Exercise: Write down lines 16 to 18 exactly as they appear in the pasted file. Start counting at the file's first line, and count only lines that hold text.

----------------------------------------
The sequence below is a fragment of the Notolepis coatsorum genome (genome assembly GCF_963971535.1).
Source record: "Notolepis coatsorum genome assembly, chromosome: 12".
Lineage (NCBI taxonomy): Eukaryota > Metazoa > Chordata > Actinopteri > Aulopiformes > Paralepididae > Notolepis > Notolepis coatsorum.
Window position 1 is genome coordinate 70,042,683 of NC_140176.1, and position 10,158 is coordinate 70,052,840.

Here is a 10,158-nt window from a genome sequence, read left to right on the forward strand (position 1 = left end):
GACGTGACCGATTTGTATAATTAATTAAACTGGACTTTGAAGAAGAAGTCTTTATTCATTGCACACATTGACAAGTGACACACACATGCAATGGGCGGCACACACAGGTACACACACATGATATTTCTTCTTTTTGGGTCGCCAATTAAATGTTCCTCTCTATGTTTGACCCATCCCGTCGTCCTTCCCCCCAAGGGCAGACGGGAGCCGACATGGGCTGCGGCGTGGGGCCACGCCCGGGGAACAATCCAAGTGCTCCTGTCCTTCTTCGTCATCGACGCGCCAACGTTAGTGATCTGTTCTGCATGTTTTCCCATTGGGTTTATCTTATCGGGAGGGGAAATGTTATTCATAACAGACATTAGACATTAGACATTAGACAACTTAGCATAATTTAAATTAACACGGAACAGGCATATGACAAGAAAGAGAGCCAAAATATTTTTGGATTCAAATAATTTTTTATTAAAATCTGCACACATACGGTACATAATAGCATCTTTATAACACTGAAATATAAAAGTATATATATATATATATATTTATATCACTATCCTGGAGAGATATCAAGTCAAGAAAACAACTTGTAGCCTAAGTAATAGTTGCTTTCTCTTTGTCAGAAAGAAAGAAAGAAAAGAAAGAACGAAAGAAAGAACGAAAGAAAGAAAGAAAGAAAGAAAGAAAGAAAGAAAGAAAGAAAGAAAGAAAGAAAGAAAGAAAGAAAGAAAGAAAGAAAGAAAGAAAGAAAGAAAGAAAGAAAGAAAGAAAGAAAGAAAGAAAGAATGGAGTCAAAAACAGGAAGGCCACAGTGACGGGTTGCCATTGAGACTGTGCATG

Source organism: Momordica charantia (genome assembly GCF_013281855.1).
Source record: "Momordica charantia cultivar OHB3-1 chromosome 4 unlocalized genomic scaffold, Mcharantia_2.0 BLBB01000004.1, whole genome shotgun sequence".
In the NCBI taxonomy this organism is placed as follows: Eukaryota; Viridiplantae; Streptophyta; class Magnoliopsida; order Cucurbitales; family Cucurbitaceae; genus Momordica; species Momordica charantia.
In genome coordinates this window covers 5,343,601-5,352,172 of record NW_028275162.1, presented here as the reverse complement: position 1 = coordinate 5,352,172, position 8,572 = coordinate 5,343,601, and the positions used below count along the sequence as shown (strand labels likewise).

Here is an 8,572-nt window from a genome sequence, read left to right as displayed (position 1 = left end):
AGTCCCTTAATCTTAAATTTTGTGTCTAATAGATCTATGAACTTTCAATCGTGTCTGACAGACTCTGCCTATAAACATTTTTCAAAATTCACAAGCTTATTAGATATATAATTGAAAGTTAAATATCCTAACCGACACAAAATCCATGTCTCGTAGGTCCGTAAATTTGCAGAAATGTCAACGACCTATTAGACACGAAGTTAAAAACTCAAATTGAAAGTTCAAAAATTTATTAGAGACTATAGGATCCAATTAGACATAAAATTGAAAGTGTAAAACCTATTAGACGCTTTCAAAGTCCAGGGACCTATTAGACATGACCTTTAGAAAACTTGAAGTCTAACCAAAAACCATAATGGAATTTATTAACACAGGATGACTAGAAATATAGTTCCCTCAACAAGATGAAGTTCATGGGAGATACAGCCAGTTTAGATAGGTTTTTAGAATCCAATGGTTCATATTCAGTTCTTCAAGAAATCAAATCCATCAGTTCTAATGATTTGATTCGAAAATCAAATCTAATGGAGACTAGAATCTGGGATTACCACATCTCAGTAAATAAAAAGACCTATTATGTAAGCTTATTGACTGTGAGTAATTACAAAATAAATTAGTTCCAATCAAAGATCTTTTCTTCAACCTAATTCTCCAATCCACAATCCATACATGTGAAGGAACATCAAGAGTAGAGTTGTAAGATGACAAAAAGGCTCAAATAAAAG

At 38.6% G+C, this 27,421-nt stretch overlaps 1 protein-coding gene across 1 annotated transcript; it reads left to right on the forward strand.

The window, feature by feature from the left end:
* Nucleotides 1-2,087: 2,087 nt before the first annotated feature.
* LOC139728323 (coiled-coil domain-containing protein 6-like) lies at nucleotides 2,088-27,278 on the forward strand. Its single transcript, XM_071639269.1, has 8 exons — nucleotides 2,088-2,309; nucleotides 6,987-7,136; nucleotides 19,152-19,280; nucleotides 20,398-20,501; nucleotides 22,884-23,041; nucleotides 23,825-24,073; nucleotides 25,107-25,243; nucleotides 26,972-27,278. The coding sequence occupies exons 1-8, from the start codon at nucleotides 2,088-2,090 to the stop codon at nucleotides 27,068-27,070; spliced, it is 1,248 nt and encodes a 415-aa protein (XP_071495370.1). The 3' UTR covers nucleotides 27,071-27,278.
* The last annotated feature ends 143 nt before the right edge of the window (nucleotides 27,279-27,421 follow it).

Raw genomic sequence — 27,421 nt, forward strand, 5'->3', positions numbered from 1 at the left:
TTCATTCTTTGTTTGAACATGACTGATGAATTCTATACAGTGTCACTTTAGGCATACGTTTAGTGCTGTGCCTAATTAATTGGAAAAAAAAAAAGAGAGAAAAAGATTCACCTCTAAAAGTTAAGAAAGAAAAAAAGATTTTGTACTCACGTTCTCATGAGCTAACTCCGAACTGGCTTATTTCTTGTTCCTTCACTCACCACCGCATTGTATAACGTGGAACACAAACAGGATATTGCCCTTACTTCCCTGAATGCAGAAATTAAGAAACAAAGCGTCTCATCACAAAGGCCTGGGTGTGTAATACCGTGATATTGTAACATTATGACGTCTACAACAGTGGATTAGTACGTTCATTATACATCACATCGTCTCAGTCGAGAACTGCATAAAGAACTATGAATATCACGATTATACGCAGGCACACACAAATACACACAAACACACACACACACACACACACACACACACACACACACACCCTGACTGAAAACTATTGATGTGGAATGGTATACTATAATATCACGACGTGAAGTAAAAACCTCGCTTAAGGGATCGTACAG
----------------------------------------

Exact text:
* LOC139728323 (coiled-coil domain-containing protein 6-like) lies at nucleotides 2,088-27,278 on the forward strand. Its single transcript, XM_071639269.1, has 8 exons — nucleotides 2,088-2,309; nucleotides 6,987-7,136; nucleotides 19,152-19,280; nucleotides 20,398-20,501; nucleotides 22,884-23,041; nucleotides 23,825-24,073; nucleotides 25,107-25,243; nucleotides 26,972-27,278. The coding sequence occupies exons 1-8, from the start codon at nucleotides 2,088-2,090 to the stop codon at nucleotides 27,068-27,070; spliced, it is 1,248 nt and encodes a 415-aa protein (XP_071495370.1). The 3' UTR covers nucleotides 27,071-27,278.
* The last annotated feature ends 143 nt before the right edge of the window (nucleotides 27,279-27,421 follow it).

Raw genomic sequence — 27,421 nt, forward strand, 5'->3', positions numbered from 1 at the left: